Letter to the editor:
The administration at Ohio State wants to send the message that it will not tolerate sexual harassment. Good! Every fair-minded person finds this kind of behavior reprehensible: someone in a position of power mistreats another who is left powerless to defend against the attack and who is expected to be powerless to pursue recourse later. In fact, I find this behavior morally objectionable whether or not the aggressor’s motives or intentions are sexual in nature.
How did the powerful at OSU decide to send their message? They made a big public splash by releasing a report of a ridiculously flawed “investigation” that painted thousands of former and current marching band members as drunken perverts. They made an example of the marching band director for allegedly tolerating this allegedly rampant misbehavior. And by repeatedly refusing to “revisit” either decision, they made sure the people humiliated and harmed in the process were powerless to defend themselves. Oh, there was one concession. At the last Board of Trustees meeting, someone reluctantly agreed that a representative of the band alumni could make an impromptu five-minute statement. A band parent’s attempt to defend her son’s reputation then led to a pathetic scene of fleeing rear ends as the powerful scrambled to exit the room while she pleaded in vain for one minute of their attention.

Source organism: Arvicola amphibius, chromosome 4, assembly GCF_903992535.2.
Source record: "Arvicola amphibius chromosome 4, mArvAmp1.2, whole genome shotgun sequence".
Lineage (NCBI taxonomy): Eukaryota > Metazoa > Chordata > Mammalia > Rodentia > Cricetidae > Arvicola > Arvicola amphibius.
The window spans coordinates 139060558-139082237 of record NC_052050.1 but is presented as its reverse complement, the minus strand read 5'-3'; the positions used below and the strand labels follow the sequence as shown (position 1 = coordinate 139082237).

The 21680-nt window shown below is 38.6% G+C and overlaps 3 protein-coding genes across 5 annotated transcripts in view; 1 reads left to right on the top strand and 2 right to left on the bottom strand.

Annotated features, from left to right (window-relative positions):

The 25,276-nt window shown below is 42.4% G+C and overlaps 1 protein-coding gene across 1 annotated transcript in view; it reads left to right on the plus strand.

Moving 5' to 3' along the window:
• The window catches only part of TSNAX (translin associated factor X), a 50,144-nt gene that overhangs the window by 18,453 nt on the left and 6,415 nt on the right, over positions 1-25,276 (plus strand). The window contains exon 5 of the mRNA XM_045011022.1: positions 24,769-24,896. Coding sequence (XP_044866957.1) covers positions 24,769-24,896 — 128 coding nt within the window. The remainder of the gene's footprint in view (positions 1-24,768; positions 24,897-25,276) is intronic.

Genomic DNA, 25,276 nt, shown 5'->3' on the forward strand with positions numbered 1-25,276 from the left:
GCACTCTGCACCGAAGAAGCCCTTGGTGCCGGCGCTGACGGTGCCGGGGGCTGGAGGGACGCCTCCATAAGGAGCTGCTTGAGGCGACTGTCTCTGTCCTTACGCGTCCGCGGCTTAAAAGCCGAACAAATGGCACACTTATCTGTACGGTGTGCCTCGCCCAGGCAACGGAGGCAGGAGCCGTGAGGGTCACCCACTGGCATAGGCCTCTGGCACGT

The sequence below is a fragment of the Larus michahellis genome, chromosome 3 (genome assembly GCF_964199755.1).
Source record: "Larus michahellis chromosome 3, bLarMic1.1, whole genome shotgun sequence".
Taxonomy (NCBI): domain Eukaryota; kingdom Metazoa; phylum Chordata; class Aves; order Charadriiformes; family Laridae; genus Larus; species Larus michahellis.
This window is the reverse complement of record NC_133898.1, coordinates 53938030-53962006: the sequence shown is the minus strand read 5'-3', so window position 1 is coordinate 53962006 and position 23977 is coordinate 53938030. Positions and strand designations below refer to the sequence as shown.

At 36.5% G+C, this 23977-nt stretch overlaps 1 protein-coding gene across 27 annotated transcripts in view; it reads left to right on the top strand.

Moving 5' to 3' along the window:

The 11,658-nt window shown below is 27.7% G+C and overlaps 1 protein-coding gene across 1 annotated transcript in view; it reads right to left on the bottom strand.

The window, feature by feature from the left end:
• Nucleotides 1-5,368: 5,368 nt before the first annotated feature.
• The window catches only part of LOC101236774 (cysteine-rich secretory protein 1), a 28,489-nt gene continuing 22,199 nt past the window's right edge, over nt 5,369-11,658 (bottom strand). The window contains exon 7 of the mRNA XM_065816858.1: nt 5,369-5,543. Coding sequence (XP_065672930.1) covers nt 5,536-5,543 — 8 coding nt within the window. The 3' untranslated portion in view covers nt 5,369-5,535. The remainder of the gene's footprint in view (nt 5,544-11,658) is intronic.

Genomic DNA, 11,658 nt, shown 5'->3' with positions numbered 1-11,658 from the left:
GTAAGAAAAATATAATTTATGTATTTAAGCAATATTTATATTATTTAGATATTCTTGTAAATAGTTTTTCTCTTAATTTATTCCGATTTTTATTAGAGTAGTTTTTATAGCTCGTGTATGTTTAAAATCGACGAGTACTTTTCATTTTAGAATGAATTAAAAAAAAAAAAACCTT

Will any of the powerful recognize the irony (or hypocrisy) in the situation, come to their senses, and rectify these mistakes?
Bruce W. Weide
Professor emeritus of computer science and engineering at OSU